Hi Fred. The advice given to Gary Fritz regarding
hard drive surgery is sound ("Hardware Drive Surgery"
http://langalist.com/plus/newsletters/2005/2005-08-15plus.asp#14 ), but you
are going to have to get very close to the hardware in order to see what you are
doing. So, if working with the platters exposed, in addition to gloves, you
should wear a surgical mask to prevent moisture droplets from your breath from
corrupting the top platter. I would also recommend a hair cover to stop skin
flakes or hairs dropping into the drive.
Yes, it’s another longer-than-usual
expanded issue, as Mike and I work to backfill some of the content we couldn’t
send you while I was unavoidably offline. (More info:
Our item on "ewido" (
http://langa.com/newsletters/2006/2006-09-25.htm#1 )the new antispyware tool from
the makers of the AVG antispyware tool, prompted some diametrically opposite
One major item that happened while I was offline was Microsoft’s public
release of Vista RC1— "release candidate 1." You may already know this, and
may have grabbed a copy; but it’s a significant enough thing to warrant a "just
in case" mention here.
HI Fred. In Windows XP Pro (and probably
most other flavors of Windows) when I’m using Outlook 2003, I receive messages
with attachments (e.g., a Word doc). When I save this attachment, the default
folder is something like “OLK1C” (without the quotes. If I accidentally save to
this folder, I can never find the document or the folder again. It is apparently
a “super-hidden” folder that cannot be seen in Windows Explorer. I think over
time I’ve accumulated lots of stuff in this folder (and maybe more similar
folders). There must be a way to “unhide” this folder so I can see it and work
with it like a normal folder. Your thoughts?
Hi Fred: Enjoy your plus column very much,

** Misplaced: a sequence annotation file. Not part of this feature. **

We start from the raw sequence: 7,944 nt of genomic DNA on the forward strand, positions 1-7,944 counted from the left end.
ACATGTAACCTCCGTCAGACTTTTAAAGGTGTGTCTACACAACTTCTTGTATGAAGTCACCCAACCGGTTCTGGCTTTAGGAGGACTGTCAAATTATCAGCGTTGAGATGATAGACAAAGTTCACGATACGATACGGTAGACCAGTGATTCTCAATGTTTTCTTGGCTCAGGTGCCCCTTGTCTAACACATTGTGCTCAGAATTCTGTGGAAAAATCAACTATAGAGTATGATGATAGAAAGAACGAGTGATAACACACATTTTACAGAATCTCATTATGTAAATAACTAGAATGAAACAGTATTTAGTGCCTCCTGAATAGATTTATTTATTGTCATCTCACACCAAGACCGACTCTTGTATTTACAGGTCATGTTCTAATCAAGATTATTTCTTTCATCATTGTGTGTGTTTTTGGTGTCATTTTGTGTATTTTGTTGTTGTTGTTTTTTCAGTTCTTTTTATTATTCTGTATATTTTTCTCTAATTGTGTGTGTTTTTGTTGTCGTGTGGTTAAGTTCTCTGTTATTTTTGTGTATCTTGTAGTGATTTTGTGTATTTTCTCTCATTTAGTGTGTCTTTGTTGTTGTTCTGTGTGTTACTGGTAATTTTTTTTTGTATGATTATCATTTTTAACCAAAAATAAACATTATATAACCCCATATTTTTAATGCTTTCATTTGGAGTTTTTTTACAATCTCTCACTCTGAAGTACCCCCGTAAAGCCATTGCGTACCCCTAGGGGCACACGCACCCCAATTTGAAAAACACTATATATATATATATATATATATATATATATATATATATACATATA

to the point where I’ve bought and given out gift subscriptions. It’s the one
column that I read religiously as soon as it comes in. Thank you.
Fred, When I downloaded the Comodo firewall,
I was surprised to see the company offering several other free security
programs: Verification Engine (anti-phishing), AntiSpam (which uses the
"challenge-response" method you detest), BackUp, iVault, Email Certificate,
Our accidental series on spooky
"ghost-in-the-machine" noises and behaviors inside the apparently haunted PCs of
some users continues below. Previously:
Hi, Fred. In the 2005-11-07 Plus
Newsletter, Mark asked about Remote Control software. An often overlooked piece
of software that has remote control capabilities, and that many people already
have on their computers is Microsoft’s Netmeeting. Windows XP doesn’t install
the Netmeeting short cut under Accessories, Communications like previous
versions, but the program is still there, nevertheless. To start Netmeeting, run
"conf.exe". If Netmeeting hasn’t been run before, a wizard will step the user
through setting it up. Once Netmeeting is set up, another wizard can be run to
set up Remote Desktop Sharing (look under Tools).
Hi Fred, I just got around to reading
the June 20, 2005, Langa List article (
) (and its counterpart in Information Week
on password security. I’ve long been a proponent of really good passwords (much
to my wife’s annoyance, since I refuse to let her use our kids’ names, etc.) and
I have also used Roboform for a number of years both to generate and save my
passwords (I have something like a six or seven hundred accounts, services, etc,
that require passwords, so a good tool is essential, and Roboform is well worth
the price many times over IMHO). I’m writing to vent about a password related
pet peeve, to wit, almost none of those companies, services and so on who
require you to set up password protected accounts tell you what their allowed
password characteristics are at the point where you have to choose a password.
The forms say, "enter a password" but they don’t say which characters they
allow: upper or lower case only (and do they respect case sensitivity)? do they
allow numbers? symbols? punctuation? They also don’t tell you how many
characters they allow: 6 characters, or 8 or 12 or 36 or what? You can’t tell.
So then when you enter a good, random password of, say, 24 characters using
upper case, lower case, numbers, symbols and punctuation, the form comes back
with a really useless error, usually something like "invalid password – enter a
valid password to continue". So, you are left to guess what rules they used to
define "valid" passwords. And nobody has the time or patience to work their way
slowly down to the strongest combination of number and type(s) of characters
allowed in each particular instance by trial and error, so you’re essentially
forced use the lowest common denominator, ie, a relatively short password
including only one or both cases of letters, or maybe letters and numbers. And
this, of course, makes the whole point of your article moot and whatever it is
you are password-protecting many times more vulnerable that it should be.